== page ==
Production postmortemThe file system limitation

time to read 2 min | 221 words

On an otherwise uneventful morning, the life of the operations guy got… interesting.

What were supposed to be a routine morning got hectic because the database refused to operate normally. To be more exact, the database refused to load a file. RavenDB is generally polite when it run into issues, but this time, it wasn’t playing around. Here is the error it served:

---> System.IO.IOException: Could not set the size of file  D:\RavenData\Databases\Purple\Raven.voron to 820 GBytes

---> System.ComponentModel.Win32Exception (665): The requested operation could not be completed due to a file system limitation

Good old ERROR_FILE_SYSTEM_LIMITATION, I never knew you, because we have never run into an error with this in the past.

The underlying reason was simple, we had a large file (820GB) that was too fragmented. At some point, the number of fragments of the file bypassed the maximum size of the file system.

The KB article about this issue is here. You might be able to move forward more quickly by using the contig.exe tool to defrag a single file.

The root cause here was probably backing up to the same drive as the database, which forced the file system to break the database file into fragements.

Just a reminder that there are always more layers into the system and that we need to understand them all when they break.

More posts in "Production postmortem" series:

  1. (17 Sep 2021) The Guinness record for page faults & high CPU
  2. (07 Jan 2021) The file system limitation
  3. (23 Mar 2020) high CPU when there is little work to be done
  4. (21 Feb 2020) The self signed certificate that couldn’t
  5. (31 Jan 2020) The slow slowdown of large systems
  6. (07 Jun 2019) Printer out of paper and the RavenDB hang
  7. (18 Feb 2019) This data corruption bug requires 3 simultaneous race conditions
  8. (25 Dec 2018) Handled errors and the curse of recursive error handling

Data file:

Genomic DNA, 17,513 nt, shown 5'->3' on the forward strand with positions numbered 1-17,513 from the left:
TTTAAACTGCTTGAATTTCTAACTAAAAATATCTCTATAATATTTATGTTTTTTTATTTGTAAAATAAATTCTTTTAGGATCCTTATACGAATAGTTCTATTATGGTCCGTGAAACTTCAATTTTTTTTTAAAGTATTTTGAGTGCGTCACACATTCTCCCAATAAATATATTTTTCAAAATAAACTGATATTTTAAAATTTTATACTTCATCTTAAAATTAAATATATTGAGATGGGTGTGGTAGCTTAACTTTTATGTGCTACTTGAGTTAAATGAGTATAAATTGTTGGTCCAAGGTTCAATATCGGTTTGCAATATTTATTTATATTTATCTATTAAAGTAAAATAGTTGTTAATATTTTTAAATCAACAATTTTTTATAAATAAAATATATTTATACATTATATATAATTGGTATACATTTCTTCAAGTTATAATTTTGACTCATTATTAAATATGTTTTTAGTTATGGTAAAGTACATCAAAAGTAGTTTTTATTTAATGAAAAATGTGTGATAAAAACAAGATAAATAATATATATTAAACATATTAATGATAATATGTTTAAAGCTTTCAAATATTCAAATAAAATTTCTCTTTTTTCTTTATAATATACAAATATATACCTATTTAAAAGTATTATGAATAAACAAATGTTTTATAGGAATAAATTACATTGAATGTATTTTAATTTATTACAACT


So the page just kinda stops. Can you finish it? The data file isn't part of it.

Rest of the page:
9. (23 Nov 2018) The ARM is killing me
  10. (22 Feb 2018) The unavailable Linux server
  11. (06 Dec 2017) data corruption, a view from INSIDE the sausage
  12. (01 Dec 2017) The random high CPU
  13. (07 Aug 2017) 30% boost with a single line change
  14. (04 Aug 2017) The case of 99.99% percentile
  15. (02 Aug 2017) The lightly loaded trashing server
  16. (23 Aug 2016) The insidious cost of managed memory
  17. (05 Feb 2016) A null reference in our abstraction
  18. (27 Jan 2016) The Razor Suicide
  19. (13 Nov 2015) The case of the “it is slow on that machine (only)”
  20. (21 Oct 2015) The case of the slow index rebuild
  21. (22 Sep 2015) The case of the Unicode Poo
  22. (03 Sep 2015) The industry at large
  23. (01 Sep 2015) The case of the lying configuration file
  24. (31 Aug 2015) The case of the memory eater and high load
  25. (14 Aug 2015) The case of the man in the middle
  26. (05 Aug 2015) Reading the errors
  27. (29 Jul 2015) The evil licensing code
  28. (23 Jul 2015) The case of the native memory leak
  29. (16 Jul 2015) The case of the intransigent new database
  30. (13 Jul 2015) The case of the hung over server
  31. (09 Jul 2015) The case of the infected cluster